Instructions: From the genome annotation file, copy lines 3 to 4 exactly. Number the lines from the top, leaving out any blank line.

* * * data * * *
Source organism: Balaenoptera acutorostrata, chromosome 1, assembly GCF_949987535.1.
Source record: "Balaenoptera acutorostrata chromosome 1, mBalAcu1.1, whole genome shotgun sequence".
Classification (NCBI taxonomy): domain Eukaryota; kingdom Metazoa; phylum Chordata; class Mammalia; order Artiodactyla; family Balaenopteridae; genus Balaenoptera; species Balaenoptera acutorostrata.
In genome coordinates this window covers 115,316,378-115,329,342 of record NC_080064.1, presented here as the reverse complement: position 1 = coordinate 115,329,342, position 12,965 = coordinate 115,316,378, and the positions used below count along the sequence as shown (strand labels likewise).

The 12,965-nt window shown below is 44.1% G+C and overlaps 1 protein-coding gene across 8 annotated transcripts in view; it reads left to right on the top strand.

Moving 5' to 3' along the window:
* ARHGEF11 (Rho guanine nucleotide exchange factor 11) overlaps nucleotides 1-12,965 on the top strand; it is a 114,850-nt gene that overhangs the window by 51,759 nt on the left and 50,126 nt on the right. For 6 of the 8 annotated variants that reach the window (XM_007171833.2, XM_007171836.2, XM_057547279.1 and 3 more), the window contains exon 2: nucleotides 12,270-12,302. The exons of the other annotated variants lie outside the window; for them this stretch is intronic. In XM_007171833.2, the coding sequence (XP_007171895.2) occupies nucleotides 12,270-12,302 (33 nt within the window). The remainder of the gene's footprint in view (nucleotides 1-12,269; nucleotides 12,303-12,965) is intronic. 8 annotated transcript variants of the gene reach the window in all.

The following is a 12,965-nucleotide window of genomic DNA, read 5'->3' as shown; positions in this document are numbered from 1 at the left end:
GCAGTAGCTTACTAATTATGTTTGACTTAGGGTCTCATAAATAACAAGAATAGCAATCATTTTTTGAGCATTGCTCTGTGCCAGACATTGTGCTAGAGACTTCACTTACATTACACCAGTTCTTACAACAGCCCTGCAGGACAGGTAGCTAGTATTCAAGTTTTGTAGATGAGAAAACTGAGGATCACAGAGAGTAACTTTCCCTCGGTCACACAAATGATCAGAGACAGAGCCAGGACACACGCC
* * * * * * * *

Classification (NCBI taxonomy): domain Eukaryota; kingdom Metazoa; phylum Chordata; class Mammalia; order Artiodactyla; family Balaenopteridae; genus Balaenoptera; species Balaenoptera acutorostrata.
In genome coordinates this window covers 115,316,378-115,329,342 of record NC_080064.1, presented here as the reverse complement: position 1 = coordinate 115,329,342, position 12,965 = coordinate 115,316,378, and the positions used below count along the sequence as shown (strand labels likewise).